I won’t say how many boxes of books there were, but I can say I’m down to unpacking the last 12. To my surprise and good luck, I found a copy of Raymond Chandler’s “The Little Sister.”
I’ve never read a Chandler book, although the films “The Big Sleep,” “The Long Goodbye” and “Trouble Is My Business” are familiar titles – especially “The Big Sleep” because of Humphrey Bogart and Lauren Bacall.
Since I can’t compare Chandler novels, what I can say is that if they are half as much fun to read as “The Little Sister,” I wholeheartedly recommend them. “The Little Sister” is a Philip Marlowe noir mystery with almost nonstop action, even when Marlowe is avoiding mayhem.
What made it so much fun for me is that I wasn’t sure if I was reading a mystery or watching a movie. Adding to my enjoyment was the fact that I was reading/watching Bogart. Honestly, I could see and hear him, and it made Philip Marlowe come alive. However, I never mistook the so-called Little Sister for Bacall.
Set in Hollywood in the mid-’40s, this is not a simple story. The characters are innocent and not-so-innocent starlets, bad cops – well, bad police departments, a missing brother, family secrets, drugs and gangsters. There’s plenty of violence without today’s explicit gore; same for the sex.
A young woman with questionable motives asks Marlowe to find her older brother, whom she fears may be in deathly danger. The woman is consistently inconsistent, which keeps the plot and Marlow at non-stop twists and turns.
I especially loved each scene where Marlow returns to the sanctity of his office: “The office was empty again. No leggy brunettes, no neat dark men with gangster’s eyes.”
Chandler writes his way visually into a reader’s heart. Case in point: Marlow asking to see a key character at the man’s office and being rebuffed by the “dangerous-looking redhead” receptionist. A brisk and insulting tete a tete ends with “Why the hell don’t you lam out of here, bud? Before I throw a handful of fat coppers in your lap?”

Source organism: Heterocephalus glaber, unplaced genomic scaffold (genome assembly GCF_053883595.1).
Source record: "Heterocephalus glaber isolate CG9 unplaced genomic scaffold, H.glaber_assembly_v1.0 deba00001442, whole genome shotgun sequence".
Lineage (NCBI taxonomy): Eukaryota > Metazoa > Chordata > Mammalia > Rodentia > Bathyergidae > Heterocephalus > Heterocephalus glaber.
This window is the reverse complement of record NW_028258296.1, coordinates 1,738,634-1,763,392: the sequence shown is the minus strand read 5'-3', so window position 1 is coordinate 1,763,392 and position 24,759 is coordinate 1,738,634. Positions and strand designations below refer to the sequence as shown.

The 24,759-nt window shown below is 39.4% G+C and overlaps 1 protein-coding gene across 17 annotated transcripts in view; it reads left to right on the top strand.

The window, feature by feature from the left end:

Is the brother ever found? Dead or alive? And who is the little sister? Are gangsters really a part of Hollywood films? Such questions bring me to my rapidly growing enthusiasm for reading as an escape from whatever might be troubling you.
Sunny Solomon is a freelance writer and head of the Clayton Book Club. Visit her website at bookinwithsunny.com for her latest recommendations.
Sunny Solomon holds an MA in English/Creative Writing, San Francisco State University. She is a book reviewer for “The Clayton Pioneer” and her poetry and other writing has been published in literary journals, one chapbook, In the Company of Hope and the collection, Six Poets Sixty-six Poems. She was the happy manager of Bonanza Books, Clayton, CA and Clayton Books, Clayton, CA. She continues to moderate a thriving book club that survived the closure of the store from which it began. Sunny currently lives next to the Truckee in Reno, NV.